Lawyers for Republican lobbyist Jack Abramoff are in discussions with the Justice Department about his possible cooperation in a congressional corruption probe, a person involved in the investigation said Tuesday night.

The probe involves a number of members of Congress as well as staff. A former aide to ex-House Majority Leader Tom DeLay, R-Texas, has already pleaded guilty.

Abramoff would plead guilty under an arrangement that would settle a criminal case against him in Florida as well as potential corruption charges in Washington, said the person, who spoke on condition of anonymity because of the sensitivity of the talks.

The person describing the ongoing discussions said they have been going on "a long time, months." Only in the past week or so have they come "close to any kind of fruition," the person said.

The person cautioned that unspecified issues remain to be worked out. The person added that if the conversations proceeded smoothly, an agreement could be reached quickly, as early as "the beginning of next week." Abramoff has not been charged in the corruption investigation.

The New York Times first reported on the talks Tuesday night in a story its Web site.

The person declined to specify how many members of Congress Abramoff could implicate, saying only that "cooperation is cooperation; it's full cooperation."

Abramoff and his partner, Michael Scanlon, collected over $80 million from Indian tribes to lobby Congress on casino gambling and other issues. The Justice Department is investigating whether trips, gifts and campaign donations arranged by Abramoff were in exchange for official acts by members of Congress, and whether the tribes were defrauded.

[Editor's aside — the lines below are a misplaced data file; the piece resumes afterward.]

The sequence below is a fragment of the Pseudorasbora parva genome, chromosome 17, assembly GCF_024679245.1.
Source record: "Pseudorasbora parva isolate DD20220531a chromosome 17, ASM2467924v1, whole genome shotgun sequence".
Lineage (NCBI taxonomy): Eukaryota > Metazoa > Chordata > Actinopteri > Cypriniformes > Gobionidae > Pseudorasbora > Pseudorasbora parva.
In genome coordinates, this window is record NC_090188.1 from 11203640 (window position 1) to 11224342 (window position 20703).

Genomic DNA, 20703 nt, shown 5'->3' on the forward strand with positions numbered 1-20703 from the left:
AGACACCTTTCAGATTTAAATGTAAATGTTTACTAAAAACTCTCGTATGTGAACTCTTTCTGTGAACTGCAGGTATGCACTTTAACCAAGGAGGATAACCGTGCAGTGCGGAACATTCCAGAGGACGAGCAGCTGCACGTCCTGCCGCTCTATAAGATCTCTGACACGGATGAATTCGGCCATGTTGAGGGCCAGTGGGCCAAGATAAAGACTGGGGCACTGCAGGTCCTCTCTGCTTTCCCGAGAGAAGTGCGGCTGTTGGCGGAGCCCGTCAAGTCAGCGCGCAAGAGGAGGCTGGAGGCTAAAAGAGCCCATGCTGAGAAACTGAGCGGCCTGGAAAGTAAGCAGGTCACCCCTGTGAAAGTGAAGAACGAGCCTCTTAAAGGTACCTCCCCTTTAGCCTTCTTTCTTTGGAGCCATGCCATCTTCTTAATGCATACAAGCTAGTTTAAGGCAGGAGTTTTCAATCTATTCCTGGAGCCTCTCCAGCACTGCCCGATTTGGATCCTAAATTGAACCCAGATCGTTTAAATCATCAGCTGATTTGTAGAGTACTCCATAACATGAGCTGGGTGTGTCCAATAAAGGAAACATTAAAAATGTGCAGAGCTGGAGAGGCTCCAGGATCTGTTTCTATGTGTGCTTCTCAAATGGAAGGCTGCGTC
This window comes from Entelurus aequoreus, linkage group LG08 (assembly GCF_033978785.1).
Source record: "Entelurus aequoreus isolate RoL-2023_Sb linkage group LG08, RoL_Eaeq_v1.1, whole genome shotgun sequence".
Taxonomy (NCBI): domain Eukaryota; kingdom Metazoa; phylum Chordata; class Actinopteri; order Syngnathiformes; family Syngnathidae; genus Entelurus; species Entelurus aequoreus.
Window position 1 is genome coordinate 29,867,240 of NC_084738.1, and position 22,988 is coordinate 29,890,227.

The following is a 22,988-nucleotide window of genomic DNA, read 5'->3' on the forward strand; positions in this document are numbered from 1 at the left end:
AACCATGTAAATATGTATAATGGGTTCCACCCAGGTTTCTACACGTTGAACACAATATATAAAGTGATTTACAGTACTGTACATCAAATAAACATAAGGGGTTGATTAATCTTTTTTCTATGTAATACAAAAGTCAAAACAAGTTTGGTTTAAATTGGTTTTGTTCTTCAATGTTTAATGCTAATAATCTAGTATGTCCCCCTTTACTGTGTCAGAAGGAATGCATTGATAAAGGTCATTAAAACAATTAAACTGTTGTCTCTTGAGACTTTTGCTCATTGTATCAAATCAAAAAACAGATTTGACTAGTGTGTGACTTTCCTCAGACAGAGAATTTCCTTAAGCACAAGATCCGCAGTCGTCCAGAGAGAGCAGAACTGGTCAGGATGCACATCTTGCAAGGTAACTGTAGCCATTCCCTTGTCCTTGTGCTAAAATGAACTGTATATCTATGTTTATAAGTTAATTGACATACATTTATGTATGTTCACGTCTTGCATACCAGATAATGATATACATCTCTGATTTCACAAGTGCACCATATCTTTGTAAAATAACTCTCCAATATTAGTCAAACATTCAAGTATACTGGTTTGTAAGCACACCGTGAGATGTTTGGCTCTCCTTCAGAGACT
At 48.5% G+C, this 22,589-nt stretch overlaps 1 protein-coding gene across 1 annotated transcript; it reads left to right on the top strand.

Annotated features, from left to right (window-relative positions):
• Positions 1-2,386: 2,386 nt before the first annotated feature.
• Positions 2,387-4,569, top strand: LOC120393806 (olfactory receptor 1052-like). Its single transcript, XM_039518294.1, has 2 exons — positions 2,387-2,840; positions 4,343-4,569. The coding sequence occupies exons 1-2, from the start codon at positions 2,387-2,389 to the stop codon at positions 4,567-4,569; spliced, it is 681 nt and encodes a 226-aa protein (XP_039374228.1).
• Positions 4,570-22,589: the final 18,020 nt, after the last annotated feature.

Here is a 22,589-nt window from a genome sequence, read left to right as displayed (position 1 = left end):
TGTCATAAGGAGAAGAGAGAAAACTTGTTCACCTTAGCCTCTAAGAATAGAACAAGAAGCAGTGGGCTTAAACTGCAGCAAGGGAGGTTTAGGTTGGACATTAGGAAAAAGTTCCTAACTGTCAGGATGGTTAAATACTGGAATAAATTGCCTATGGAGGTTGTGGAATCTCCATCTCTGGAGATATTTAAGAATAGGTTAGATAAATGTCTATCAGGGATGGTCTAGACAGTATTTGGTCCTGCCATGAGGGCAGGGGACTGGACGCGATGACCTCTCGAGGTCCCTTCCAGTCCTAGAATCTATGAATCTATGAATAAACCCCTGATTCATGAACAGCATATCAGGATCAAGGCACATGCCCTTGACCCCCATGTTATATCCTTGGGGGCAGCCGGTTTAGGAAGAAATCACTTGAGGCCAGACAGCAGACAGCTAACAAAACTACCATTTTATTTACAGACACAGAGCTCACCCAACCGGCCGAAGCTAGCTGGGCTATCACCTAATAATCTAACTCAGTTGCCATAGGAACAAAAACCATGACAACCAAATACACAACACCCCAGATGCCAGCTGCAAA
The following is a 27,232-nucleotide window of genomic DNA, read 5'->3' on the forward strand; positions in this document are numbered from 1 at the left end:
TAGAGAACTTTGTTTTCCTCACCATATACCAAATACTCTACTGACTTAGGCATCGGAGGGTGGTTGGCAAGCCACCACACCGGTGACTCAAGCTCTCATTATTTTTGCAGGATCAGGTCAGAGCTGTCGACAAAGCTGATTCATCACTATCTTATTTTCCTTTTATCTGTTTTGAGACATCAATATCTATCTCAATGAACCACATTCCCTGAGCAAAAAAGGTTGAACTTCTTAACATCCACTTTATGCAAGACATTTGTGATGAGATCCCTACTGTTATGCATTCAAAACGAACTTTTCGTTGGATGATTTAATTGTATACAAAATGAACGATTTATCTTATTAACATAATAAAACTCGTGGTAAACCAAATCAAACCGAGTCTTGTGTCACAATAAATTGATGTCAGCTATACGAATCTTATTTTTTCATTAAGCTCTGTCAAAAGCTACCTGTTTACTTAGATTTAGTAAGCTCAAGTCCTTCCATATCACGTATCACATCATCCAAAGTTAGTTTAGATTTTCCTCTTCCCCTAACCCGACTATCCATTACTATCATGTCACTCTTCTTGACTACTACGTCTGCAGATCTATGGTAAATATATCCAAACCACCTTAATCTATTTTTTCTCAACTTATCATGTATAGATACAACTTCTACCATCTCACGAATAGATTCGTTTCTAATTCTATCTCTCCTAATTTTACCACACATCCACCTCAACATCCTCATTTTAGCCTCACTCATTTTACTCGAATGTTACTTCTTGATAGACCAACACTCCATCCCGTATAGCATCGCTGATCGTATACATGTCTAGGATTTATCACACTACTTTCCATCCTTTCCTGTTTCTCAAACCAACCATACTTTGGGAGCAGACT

In recent days, members of Congress who accepted campaign donations from Abramoff's clients have begun returning the money as the investigation ratchets up in intensity.

Among those returning the most money is Sen. Conrad Burns, R-Mont., for an estimated $150,000.

On Tuesday night, Abramoff's attorney, Abbe Lowell, declined to comment, as did Justice Department spokesman Brian Roehrakasse.

In the Florida case, Abramoff is scheduled to go on trial Jan. 9. He and a former business partner were indicted last summer on charges of conspiracy and fraud. They allegedly concocted a fake $23 million wire transfer to make it appear they were putting a significant portion of their own money in the 2000 purchase of a fleet of gambling boats.

The ex-business partner, Adam Kidan, pleaded guilty last week and agreed to testify against Abramoff, putting pressure on the Washington lobbyist to reach a settlement to reduce his potential prison term.